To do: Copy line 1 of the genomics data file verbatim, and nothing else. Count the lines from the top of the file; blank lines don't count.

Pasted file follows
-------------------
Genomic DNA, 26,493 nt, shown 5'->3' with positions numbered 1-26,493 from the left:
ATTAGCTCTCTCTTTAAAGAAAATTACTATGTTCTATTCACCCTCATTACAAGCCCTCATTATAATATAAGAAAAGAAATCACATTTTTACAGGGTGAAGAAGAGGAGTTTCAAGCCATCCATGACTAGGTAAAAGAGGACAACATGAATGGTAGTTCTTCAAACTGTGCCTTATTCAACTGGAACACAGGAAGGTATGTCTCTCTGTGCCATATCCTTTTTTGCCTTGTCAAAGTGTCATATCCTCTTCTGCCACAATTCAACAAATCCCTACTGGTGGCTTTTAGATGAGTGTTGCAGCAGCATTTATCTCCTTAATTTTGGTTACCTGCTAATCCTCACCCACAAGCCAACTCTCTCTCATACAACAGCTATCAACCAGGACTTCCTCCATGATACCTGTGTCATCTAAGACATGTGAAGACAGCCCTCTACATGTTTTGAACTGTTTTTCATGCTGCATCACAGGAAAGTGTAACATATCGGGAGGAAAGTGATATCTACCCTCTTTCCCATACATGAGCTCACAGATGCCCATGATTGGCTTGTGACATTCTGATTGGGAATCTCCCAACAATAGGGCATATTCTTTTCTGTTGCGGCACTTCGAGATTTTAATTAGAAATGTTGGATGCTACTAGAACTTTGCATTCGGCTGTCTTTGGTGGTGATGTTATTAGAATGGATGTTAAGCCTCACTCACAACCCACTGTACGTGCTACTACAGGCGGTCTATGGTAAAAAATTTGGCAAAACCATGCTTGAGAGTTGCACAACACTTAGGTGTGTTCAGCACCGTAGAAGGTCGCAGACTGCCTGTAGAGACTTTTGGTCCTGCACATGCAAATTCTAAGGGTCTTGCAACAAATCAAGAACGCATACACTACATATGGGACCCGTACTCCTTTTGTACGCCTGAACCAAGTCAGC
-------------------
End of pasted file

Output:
Genomic DNA, 26,493 nt, shown 5'->3' with positions numbered 1-26,493 from the left: